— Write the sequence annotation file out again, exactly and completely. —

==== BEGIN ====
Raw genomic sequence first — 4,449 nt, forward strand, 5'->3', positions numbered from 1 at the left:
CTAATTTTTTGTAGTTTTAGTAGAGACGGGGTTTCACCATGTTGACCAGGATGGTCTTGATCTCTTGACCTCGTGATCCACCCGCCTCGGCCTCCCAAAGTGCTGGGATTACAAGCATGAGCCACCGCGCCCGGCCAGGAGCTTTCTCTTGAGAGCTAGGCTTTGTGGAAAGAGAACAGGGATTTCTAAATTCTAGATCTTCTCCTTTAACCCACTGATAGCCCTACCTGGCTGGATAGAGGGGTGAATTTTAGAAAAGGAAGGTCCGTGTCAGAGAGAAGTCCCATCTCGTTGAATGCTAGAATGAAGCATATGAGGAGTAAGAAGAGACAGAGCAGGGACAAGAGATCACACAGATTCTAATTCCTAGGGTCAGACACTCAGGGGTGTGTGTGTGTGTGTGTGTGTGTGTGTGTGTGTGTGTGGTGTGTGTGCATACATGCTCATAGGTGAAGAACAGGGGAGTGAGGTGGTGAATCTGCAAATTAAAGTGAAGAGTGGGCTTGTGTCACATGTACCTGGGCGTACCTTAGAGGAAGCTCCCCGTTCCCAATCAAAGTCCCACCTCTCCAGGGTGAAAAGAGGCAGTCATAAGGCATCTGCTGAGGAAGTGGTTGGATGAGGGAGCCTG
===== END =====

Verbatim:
Raw genomic sequence first — 4,449 nt, forward strand, 5'->3', positions numbered from 1 at the left:
CTAATTTTTTGTAGTTTTAGTAGAGACGGGGTTTCACCATGTTGACCAGGATGGTCTTGATCTCTTGACCTCGTGATCCACCCGCCTCGGCCTCCCAAAGTGCTGGGATTACAAGCATGAGCCACCGCGCCCGGCCAGGAGCTTTCTCTTGAGAGCTAGGCTTTGTGGAAAGAGAACAGGGATTTCTAAATTCTAGATCTTCTCCTTTAACCCACTGATAGCCCTACCTGGCTGGATAGAGGGGTGAATTTTAGAAAAGGAAGGTCCGTGTCAGAGAGAAGTCCCATCTCGTTGAATGCTAGAATGAAGCATATGAGGAGTAAGAAGAGACAGAGCAGGGACAAGAGATCACACAGATTCTAATTCCTAGGGTCAGACACTCAGGGGTGTGTGTGTGTGTGTGTGTGTGTGTGTGTGTGTGTGTGGTGTGTGTGCATACATGCTCATAGGTGAAGAACAGGGGAGTGAGGTGGTGAATCTGCAAATTAAAGTGAAGAGTGGGCTTGTGTCACATGTACCTGGGCGTACCTTAGAGGAAGCTCCCCGTTCCCAATCAAAGTCCCACCTCTCCAGGGTGAAAAGAGGCAGTCATAAGGCATCTGCTGAGGAAGTGGTTGGATGAGGGAGCCTG